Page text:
The other applications 324 include other software and routines executable by the processor 302 for various other types of functionality. In one embodiment, one or more application programs are executed by the processor 302 including, without limitation, word processing applications, electronic mail applications, financial applications, and web browser applications.

Finally, the computing pad 202 may include one or more other I/O devices 326. For example, the other I/O devices 326 may include speakers to produce sound, microphones to record sound, a scanner or camera to record documents or images, and other sensors or feedback devices like accelerometers, pager motors, or haptic feedback. Optionally, the other I/O devices 326 may include one or more analog-to-digital or digital-to-analog converters, and/or one or more digital signal processors to facilitate audio processing. These other I/O devices 326 are coupled by bus 320 for communication with the processor 302 and the memory 304. Optionally, a microcontroller may be added as part of other I/O Devices 326 to facilitate power systems control, as well as off-load the main processor 302 from lower-speed lesser-important tasks.

Stroke and Image Workflow Server 106

Referring now to FIG. 4, an embodiment of a stroke and image workflow server 106 will be described in more detail. The stroke and image workflow server 106 comprises a processor 402, a memory 404, a communication unit 406, a document transfer module 408, a clock 410, a workflow module 412, a logging module 416, other applications 418, a bus 420 and a verification module 430. In an alternate embodiment, the stroke and image workflow server 106 further comprises a display device 422, an output device 424, a unique device ID storage 426 and an input device 428.

Those skilled in the art will recognize that some of the components of the stroke and image workflow server 106 have the same or similar functionality to the components of the computing pad 202 so descriptions of these components will not be repeated here. For example, the processor 402, the memory, 404, the communication unit 406, the document transfer module 408, the logging module 416, the clock 410, the other applications 418, display device 422, output device 424, unique device ID 426 and input device 428 have a similar functionality to the processor 302, the memory 304, the communication unit 306, the document transfer module 316, the logging module 314, the clock 310, the other applications 324, display devices 206, output device 220, unique device ID 308, input devices 210-216 of FIG. 3, respectively. Some differences between the components of the stroke and image workflow server 106 and the computing pad 202 are noted below. For example, the communication unit 406 may couple the stroke and image workflow server 106 to the network 104 in a wired manner instead of wirelessly. The processor 402 is more computationally powerful than the processor 302 as the workflow server 106 likely services numerous portable computing devices 102. The document transfer module 408 is an e-mail server as opposed to an e-mail client. The display device 422 may be a CRT, and the output device 424 is speakers. The input device 428 includes a keyboard and mouse type controller. Those skilled in the art will recognize that there may be a variety of other differences as the components of the stroke and image workflow server 106 acts as a hardware server as opposed to a remote client.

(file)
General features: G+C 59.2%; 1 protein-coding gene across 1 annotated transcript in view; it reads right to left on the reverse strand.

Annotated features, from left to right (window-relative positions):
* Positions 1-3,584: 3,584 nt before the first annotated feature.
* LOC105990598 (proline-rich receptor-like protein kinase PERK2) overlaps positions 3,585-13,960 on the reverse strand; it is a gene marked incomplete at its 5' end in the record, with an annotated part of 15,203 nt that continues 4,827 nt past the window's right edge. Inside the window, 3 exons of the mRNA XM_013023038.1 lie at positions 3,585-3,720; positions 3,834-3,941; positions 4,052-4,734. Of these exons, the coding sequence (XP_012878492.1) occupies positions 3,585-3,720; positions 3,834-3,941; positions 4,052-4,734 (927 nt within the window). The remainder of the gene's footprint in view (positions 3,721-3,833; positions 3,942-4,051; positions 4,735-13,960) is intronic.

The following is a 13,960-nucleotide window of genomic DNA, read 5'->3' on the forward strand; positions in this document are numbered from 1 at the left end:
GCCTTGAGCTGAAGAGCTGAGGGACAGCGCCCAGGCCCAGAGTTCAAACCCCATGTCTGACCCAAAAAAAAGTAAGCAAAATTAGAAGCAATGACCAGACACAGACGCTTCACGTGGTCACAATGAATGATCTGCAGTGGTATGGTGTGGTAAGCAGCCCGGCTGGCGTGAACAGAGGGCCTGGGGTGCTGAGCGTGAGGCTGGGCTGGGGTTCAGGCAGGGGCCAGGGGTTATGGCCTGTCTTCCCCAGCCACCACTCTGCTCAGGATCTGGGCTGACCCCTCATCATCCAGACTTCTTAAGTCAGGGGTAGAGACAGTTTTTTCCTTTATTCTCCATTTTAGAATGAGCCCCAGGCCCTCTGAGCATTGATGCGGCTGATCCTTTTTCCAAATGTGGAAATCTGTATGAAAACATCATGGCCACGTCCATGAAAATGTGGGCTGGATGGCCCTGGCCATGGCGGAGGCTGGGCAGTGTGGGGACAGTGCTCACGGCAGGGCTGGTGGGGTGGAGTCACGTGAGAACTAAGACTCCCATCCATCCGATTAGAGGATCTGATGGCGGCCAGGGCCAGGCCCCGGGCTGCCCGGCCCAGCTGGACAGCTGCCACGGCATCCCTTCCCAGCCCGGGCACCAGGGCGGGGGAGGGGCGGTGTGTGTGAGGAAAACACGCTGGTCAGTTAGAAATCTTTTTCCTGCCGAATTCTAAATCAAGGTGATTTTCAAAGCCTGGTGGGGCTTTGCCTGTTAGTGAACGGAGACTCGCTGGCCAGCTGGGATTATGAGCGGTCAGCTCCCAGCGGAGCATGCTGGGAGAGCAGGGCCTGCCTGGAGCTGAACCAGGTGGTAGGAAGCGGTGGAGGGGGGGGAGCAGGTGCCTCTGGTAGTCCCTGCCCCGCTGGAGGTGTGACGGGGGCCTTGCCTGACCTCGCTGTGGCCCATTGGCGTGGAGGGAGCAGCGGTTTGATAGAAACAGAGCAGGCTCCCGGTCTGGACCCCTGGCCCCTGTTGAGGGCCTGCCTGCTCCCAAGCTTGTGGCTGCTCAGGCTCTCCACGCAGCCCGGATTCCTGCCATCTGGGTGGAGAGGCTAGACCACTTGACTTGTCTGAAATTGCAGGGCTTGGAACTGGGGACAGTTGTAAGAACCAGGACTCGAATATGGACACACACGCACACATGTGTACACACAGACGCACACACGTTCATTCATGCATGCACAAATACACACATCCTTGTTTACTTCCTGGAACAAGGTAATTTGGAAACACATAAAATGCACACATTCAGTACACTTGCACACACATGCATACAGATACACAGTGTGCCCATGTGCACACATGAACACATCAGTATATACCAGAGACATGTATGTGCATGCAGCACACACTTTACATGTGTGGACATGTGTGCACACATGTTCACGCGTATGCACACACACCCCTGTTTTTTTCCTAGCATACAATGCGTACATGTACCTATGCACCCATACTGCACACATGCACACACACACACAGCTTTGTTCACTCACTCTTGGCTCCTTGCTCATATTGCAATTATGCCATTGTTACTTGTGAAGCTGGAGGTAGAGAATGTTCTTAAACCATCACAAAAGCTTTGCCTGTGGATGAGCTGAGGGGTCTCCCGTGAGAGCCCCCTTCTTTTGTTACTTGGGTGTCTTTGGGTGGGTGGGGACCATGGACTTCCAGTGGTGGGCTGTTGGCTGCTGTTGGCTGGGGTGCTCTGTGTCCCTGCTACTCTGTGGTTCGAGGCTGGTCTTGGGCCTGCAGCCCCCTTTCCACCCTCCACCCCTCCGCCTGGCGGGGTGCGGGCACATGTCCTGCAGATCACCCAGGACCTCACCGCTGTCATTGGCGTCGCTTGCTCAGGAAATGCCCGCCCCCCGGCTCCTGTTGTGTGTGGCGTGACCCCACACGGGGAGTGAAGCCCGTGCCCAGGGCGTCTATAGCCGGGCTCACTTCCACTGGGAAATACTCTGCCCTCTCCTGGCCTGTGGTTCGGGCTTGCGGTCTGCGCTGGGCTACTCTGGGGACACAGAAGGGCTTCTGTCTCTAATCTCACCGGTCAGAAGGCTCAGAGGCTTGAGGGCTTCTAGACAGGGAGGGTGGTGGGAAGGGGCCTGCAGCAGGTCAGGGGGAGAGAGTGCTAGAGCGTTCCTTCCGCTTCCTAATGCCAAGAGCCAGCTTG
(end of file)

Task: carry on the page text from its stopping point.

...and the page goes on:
The verification module 430 of the stroke and image workflow server 106 is software and routines for verifying the processing of a document. In one embodiment, the verification module 430 is routines executable by the processor 402 to perform verification of document processing as described below. The verification module 430 is coupled by bus 420 to the processor 402, the memory 404 and the communication unit 406. Note that the verification module 430 might be used independently of the stroke and image workflow server 106. In fact, it might run on the computer 108 for independent verification of documents without need to trust a particular server.